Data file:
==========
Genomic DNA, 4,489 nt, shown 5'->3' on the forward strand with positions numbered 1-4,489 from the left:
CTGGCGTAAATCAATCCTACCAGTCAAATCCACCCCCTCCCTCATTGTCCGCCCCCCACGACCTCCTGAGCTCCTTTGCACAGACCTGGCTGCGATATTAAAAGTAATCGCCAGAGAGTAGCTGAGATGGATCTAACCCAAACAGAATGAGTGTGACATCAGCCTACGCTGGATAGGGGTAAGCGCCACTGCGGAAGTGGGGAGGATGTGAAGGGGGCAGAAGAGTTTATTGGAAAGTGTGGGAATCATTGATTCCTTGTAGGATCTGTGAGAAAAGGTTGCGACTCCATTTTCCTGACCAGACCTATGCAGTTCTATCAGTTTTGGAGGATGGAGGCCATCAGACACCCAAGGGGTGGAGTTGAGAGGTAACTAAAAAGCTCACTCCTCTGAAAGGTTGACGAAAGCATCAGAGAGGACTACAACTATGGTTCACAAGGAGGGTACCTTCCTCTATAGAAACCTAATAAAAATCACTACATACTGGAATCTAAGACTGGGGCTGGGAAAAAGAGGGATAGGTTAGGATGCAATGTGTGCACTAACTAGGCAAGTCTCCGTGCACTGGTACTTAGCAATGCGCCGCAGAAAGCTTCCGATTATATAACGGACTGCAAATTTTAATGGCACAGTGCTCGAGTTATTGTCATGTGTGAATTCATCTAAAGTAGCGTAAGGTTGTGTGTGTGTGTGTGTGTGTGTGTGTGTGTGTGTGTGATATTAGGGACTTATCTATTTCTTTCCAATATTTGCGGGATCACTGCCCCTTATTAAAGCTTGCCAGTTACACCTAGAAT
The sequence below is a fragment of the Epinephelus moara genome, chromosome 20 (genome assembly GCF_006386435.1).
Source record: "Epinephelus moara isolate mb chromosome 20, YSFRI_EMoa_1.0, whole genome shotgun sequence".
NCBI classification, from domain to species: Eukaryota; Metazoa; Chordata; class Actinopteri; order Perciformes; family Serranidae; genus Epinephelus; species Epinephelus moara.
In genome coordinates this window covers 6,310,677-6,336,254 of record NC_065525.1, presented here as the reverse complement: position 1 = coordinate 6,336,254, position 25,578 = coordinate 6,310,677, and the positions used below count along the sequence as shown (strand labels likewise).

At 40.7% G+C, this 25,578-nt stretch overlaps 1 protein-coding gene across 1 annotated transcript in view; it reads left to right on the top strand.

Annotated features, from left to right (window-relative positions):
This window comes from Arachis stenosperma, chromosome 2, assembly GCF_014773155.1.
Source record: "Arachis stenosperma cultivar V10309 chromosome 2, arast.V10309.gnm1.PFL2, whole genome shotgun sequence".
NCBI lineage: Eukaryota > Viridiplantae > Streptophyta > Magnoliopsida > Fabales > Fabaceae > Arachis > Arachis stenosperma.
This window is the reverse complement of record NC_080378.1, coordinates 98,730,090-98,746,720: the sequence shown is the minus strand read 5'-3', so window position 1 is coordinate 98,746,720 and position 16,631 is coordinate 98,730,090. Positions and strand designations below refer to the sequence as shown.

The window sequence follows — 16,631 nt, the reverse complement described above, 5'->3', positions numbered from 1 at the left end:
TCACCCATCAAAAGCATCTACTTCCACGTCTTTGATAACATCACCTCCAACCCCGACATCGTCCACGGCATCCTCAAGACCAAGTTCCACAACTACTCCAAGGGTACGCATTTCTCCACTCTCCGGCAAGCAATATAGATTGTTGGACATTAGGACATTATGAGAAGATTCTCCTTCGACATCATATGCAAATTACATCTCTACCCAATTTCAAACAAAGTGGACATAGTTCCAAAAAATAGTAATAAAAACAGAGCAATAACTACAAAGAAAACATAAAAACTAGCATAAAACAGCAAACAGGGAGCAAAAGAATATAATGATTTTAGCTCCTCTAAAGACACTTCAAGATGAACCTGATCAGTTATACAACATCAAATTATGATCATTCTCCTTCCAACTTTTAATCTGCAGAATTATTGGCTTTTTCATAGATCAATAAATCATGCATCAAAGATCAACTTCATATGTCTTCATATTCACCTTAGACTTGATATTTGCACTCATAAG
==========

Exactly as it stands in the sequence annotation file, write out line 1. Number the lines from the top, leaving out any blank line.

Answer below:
Genomic DNA, 4,489 nt, shown 5'->3' on the forward strand with positions numbered 1-4,489 from the left: